Learn how you can use Visual Studio to debug your Arduino programs as you are creating them!

The VisualMicro extension for Visual Studio adds some useful features for developing Arduino applications that the standard Arduino IDE is lacking. One such feature is the debugger, which helps you find errors in your programs. 

In this article, we’ll go over the basics of the debugging feature and how it works.

Monitoring GPIO Pins

When you use GPIO pins as inputs you may experience unexpected behaviors. To better understand what’s going on, you can monitor the ports of your Arduino.

While it’s possible to monitor the ports with the Arduino IDE by using console outputs to print the pin state, VisualMicro can do this for you and also generate a handy chart displaying the state of each pin.

Start by enabling the monitor:

monitor digital pins

The next time you upload your program, this panel should appear:

GPIO pin monitoring

Each GPIO pin is represented by a square and the color each square indicates the pin state. Red indicates a low state while green indicates a high state. A similar chart can be generated for the analog pins.

Inspecting the Program Flow

You’ve probably already put console outputs in the code to test whether your application reaches a specific line of code. While you can do this, there’s an easier solution. You can use breakpoints that won’t pause the program execution. Instead, it’ll output a line to the console when they are reached.

To add a breakpoint, right click and select Actions. A panel should appear allowing you to input the text that prints to the console when the breakpoint is reached:

set your message for breakpoints

Set the message you'd like connected to your breakpoint.

To enable “classic debugging”, where reaching a breakpoint will pause the program execution, deselect the “Continue execution” checkbox.

Printing and Inspecting Variable Values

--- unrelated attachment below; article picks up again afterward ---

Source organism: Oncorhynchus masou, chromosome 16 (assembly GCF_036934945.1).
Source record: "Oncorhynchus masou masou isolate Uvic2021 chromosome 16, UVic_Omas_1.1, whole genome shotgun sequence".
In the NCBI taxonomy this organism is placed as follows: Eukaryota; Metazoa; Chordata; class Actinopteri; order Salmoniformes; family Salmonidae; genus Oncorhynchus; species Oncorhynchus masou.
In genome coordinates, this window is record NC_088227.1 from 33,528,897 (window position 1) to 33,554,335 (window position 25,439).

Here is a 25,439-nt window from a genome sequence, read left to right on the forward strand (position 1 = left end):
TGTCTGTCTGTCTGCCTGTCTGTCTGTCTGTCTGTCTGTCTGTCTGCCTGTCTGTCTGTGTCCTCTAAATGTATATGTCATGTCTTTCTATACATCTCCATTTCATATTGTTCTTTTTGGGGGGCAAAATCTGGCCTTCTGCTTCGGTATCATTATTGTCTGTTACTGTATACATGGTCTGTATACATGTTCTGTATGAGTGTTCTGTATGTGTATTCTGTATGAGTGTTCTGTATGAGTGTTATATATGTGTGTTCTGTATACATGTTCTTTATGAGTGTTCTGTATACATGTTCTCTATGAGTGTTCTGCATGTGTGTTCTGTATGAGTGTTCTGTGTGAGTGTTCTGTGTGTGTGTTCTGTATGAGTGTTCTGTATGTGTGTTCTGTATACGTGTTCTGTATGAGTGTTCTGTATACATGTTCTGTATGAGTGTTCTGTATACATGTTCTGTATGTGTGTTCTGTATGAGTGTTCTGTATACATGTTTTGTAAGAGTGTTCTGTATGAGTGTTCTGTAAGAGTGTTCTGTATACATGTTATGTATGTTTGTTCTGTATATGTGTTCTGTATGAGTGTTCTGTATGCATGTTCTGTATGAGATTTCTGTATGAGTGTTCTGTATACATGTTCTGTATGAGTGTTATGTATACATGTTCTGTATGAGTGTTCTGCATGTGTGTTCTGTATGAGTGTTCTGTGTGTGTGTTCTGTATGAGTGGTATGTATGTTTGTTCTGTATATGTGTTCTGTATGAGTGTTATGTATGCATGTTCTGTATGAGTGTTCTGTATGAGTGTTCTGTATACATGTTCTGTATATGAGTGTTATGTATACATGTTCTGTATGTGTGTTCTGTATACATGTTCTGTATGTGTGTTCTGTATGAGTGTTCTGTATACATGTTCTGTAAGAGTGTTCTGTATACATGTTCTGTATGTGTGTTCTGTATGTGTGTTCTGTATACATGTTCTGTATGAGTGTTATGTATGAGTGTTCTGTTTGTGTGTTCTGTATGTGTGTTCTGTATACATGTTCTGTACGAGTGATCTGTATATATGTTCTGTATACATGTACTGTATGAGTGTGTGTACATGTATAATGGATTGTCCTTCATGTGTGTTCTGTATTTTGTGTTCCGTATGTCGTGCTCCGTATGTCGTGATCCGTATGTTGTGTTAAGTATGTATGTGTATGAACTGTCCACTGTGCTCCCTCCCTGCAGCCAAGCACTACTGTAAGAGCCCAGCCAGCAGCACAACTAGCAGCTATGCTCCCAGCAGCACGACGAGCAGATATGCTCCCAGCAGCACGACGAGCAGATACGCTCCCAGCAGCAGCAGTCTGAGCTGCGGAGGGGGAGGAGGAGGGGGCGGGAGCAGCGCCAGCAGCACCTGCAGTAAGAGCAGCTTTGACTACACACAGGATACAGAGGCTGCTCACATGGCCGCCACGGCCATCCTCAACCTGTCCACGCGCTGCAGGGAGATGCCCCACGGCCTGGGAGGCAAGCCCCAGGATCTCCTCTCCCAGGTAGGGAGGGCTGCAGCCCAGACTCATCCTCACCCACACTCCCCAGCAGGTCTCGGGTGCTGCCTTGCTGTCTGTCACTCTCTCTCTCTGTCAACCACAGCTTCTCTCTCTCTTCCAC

The VisualMicro debugger works differently from the Visual Studio debugger because the applications are not executed on the computer they are developed on. However, you can still make the debugger display variable values to easily determine their behaviors.

One way to set up additional displays is by using the breakpoints from above. Not only can you set a custom text output when a breakpoint gets hit, you can also add variable values to the text by adding the variable name in curly brackets:

add variables to breakpoints with commands in curly brackets

Add variables to your breakpoints with commands in curly brackets.

When you run the code on your Arduino, the output panel should display your debug messages:

output panel displaying debug messages

You’ll also notice that VisualMicro generates a table of each variable that’s used in a breakpoint:

table of each variable

The table should automatically appear when you debug your code with each breakpoint set up to print a variable value. If it doesn’t, try opening the serial monitor then re-upload your code.

Changing Variable Values

Many IDEs allow you to alter variable values when the program is paused. You’ll have to update the breakpoint definition from above to enable this feature. Append “=?” to the variable names that you want to be able to change during debugging:

update variable names for debugging

After re-uploading the code to your Arduino, you can use the table from before to change values. However, the breakpoint has to stop the program when it’s reached.

Debugging Code: An Essential Task

This basic guide teaches you everything you need to know to start debugging Arduino applications in VisualMicro. This should make it easier to understand errors in your applications as they happen and write better code.

Daniel Hertz
Hi! I am a software engineer and owner of nerdhut.de who loves to experiment with electronics, gadgets and tech in general.